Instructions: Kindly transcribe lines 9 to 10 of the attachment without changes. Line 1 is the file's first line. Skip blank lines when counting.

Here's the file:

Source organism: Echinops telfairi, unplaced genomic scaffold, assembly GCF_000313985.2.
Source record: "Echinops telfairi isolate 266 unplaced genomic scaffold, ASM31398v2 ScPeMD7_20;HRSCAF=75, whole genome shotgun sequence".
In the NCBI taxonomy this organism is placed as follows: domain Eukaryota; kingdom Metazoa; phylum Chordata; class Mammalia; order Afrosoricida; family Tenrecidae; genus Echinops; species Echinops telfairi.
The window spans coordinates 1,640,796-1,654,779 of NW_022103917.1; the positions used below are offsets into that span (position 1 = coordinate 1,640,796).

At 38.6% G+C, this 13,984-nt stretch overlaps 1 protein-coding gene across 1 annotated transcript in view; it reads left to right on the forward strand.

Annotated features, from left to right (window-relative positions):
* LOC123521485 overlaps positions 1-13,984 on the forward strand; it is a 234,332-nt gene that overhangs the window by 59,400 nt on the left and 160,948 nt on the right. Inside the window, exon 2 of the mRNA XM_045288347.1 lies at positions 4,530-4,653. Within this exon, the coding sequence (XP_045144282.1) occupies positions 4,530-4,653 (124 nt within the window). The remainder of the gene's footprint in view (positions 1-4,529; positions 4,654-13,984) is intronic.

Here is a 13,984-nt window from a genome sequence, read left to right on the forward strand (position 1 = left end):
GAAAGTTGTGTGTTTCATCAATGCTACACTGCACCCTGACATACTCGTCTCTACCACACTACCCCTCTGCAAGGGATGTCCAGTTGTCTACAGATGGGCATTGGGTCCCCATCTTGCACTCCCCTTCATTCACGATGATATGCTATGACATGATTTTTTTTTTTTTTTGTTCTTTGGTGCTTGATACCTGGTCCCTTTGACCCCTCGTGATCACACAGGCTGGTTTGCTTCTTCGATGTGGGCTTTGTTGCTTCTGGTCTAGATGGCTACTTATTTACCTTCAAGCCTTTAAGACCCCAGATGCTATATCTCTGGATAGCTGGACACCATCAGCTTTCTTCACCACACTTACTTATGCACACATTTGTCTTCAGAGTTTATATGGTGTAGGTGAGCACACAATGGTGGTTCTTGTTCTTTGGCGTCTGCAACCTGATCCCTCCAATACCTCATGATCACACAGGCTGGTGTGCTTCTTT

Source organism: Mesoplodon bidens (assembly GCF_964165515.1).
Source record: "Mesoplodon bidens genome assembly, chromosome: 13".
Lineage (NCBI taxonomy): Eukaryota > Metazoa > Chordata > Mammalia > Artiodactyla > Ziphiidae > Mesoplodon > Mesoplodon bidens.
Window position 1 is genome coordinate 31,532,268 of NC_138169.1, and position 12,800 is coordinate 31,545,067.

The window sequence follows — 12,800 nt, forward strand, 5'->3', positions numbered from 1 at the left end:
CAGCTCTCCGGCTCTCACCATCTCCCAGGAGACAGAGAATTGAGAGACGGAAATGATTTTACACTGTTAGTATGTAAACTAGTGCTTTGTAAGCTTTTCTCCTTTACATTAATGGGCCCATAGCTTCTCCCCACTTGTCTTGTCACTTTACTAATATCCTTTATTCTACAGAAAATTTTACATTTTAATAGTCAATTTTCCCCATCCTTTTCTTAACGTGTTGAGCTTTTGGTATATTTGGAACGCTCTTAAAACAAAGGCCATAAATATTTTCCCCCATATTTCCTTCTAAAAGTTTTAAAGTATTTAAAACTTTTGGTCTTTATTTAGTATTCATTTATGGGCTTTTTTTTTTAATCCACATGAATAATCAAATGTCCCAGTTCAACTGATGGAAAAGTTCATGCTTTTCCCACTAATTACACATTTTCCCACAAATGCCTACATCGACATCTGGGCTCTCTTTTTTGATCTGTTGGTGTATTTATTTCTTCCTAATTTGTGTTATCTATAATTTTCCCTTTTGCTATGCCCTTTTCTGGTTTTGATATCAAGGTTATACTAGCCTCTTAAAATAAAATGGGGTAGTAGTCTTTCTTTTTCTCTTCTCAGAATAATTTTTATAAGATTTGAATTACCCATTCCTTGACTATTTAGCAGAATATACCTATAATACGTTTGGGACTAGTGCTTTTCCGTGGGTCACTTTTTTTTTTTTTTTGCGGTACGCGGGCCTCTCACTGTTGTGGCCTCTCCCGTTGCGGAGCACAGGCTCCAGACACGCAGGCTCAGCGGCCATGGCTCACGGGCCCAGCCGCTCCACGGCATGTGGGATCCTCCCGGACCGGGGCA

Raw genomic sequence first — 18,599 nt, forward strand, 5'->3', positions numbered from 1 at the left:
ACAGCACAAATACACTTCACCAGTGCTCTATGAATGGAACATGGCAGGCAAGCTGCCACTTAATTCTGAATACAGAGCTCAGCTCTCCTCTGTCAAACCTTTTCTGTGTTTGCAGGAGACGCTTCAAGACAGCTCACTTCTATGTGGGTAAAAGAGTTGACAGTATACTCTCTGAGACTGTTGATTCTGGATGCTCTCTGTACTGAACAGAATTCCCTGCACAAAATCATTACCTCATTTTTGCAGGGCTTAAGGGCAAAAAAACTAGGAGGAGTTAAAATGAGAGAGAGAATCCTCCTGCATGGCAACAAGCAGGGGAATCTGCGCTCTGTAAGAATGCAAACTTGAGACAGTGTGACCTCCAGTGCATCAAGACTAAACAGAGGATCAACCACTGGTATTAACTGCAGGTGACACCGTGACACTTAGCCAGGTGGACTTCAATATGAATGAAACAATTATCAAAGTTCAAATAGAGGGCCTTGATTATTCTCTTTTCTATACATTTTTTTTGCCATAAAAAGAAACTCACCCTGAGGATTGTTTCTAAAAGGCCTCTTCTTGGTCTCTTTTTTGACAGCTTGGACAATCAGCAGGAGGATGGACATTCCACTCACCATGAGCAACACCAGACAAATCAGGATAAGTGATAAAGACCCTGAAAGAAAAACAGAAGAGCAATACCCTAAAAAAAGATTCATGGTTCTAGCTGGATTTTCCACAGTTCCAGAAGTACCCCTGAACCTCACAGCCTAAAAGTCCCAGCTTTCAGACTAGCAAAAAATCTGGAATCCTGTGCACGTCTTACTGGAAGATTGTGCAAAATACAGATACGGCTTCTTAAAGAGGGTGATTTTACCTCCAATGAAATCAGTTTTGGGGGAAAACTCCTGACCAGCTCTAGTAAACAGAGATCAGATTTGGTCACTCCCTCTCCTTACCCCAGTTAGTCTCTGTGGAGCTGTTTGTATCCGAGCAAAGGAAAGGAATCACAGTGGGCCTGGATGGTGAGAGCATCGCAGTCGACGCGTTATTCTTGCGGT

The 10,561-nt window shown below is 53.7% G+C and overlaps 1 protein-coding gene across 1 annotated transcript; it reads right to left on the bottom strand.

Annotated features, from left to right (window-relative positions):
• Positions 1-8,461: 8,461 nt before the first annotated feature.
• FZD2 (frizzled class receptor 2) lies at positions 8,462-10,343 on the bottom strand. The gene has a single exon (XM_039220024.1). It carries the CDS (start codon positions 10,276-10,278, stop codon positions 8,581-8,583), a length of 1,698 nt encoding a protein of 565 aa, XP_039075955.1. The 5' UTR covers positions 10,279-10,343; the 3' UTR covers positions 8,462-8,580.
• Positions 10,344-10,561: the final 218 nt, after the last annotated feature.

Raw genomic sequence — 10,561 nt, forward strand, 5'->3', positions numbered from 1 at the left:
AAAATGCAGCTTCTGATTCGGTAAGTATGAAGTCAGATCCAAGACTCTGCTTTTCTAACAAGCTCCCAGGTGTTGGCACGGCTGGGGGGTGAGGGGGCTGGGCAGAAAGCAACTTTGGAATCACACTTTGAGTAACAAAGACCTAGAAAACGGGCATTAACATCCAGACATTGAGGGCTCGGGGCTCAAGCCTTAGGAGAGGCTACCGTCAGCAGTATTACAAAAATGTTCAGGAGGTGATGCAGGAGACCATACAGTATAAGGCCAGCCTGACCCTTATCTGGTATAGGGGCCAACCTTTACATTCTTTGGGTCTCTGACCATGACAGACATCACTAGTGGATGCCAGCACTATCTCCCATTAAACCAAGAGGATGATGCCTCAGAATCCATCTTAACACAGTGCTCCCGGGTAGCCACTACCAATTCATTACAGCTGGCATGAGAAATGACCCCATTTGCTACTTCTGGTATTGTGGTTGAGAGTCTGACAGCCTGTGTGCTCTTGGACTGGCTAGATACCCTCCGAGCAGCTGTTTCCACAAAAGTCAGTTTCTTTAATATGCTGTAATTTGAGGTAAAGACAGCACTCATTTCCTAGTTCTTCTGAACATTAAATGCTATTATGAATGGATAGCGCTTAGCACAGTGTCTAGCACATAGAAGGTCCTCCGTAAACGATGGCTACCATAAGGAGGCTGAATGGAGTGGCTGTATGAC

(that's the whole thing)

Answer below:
GAAAGTTGTGTGTTTCATCAATGCTACACTGCACCCTGACATACTCGTCTCTACCACACTACCCCTCTGCAAGGGATGTCCAGTTGTCTACAGATGGGCATTGGGTCCCCATCTTGCACTCCCCTTCATTCACGATGATATGCTATGACATGATTTTTTTTTTTTTTTGTTCTTTGGTGCTTGATACCTGGTCCCTTTGACCCCTCGTGATCACACAGGCTGGTTTGCTTCTTCGATGTGGGCTTTGTTGCTTCTGGTCTAGATGGCTACTTATTTACCTTCAAGCCTTTAAGACCCCAGATGCTATATCTCTGGATAGCTGGACACCATCAGCTTTCTTCACCACACTTACTTATGCACACATTTGTCTTCAGAGTTTATATGGTGTAGGTGAGCACACAATGGTGGTTCTTGTTCTTTGGCGTCTGCAACCTGATCCCTCCAATACCTCATGATCACACAGGCTGGTGTGCTTCTTT

Source organism: Mesoplodon bidens (assembly GCF_964165515.1).